UK Election / It's time for the UK to review tones and priorities for the Brexit negotiations
9 June 2017
Commenting on the results of the UK election, European Green Party co-chair Monica Frassoni said:
"The outcome of the election in the United Kingdom clearly shows that the political options of the conservatives which took over the tones and the political priorities of UKIP did not win.
"Theresa May’s claims on security were clearly not convincing and, fortunately for her, the call to suspend human rights did not really serve the purpose. Now the scenario seems different as the option of a hard Brexit doesn’t seem to be widely supported as well as the policies that go with it. Unfortunately, though, there is not support for a clear alternative either.
"This is thus another confusing day in our old continent, while on the UK's side, it should represent the beginning of a revision of their tones and priorities for negotiations, notably on citizens’ rights and on the perspective of a transformation of the economy towards sustainability.
"We congratulate the co-leader of the Green Party of England and Wales Caroline Lucas, who retained her Brighton Pavillion seat with a massive majority of the votes."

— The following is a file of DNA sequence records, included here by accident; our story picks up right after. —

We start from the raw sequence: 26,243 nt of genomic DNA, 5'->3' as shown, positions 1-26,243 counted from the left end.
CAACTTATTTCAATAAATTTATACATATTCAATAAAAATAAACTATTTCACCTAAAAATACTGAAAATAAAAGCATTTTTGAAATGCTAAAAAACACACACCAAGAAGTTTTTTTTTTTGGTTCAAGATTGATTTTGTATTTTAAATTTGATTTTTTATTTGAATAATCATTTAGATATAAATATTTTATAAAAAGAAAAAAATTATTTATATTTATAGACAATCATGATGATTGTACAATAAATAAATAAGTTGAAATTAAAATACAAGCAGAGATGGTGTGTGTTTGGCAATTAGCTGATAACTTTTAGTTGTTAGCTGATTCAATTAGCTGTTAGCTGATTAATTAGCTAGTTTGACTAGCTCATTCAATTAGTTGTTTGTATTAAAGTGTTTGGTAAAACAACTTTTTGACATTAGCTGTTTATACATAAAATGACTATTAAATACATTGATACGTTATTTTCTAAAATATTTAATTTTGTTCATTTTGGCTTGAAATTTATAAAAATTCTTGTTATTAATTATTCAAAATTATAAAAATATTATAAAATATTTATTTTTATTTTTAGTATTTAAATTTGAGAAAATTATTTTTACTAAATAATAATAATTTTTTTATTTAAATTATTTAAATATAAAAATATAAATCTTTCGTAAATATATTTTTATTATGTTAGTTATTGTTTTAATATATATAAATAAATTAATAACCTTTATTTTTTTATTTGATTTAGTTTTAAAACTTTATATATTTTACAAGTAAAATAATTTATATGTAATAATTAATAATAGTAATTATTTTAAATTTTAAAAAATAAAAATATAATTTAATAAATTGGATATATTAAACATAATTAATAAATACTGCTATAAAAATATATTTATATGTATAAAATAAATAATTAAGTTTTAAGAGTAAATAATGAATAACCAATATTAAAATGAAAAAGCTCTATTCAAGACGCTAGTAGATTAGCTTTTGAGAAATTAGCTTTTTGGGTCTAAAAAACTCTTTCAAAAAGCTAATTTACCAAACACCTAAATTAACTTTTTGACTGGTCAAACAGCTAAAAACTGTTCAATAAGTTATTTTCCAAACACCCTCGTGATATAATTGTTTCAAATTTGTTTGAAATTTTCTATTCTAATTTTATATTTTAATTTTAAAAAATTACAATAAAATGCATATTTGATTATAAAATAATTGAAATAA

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The EGP regrets the decision of a majority of British voters to take their country out of the EU, and considers that such a decision is negative both for the EU and the UK.
We also note that a majority of voters in Scotland (62%), Northern Ireland (56%) and Gibraltar (96%) favored remaining in the EU. This places them at clear odds with the majority of those in England and Wales who voted to leave, but that due to relative population size this means the people in Scotland, Northern Ireland and Gibraltar might be dragged out of the European Union against the will of the majority of their population. There is also particular concern for those in Northern Ireland and the Republic of Ireland for whom the implications of an EU/non-EU border could have even more serious security consequences.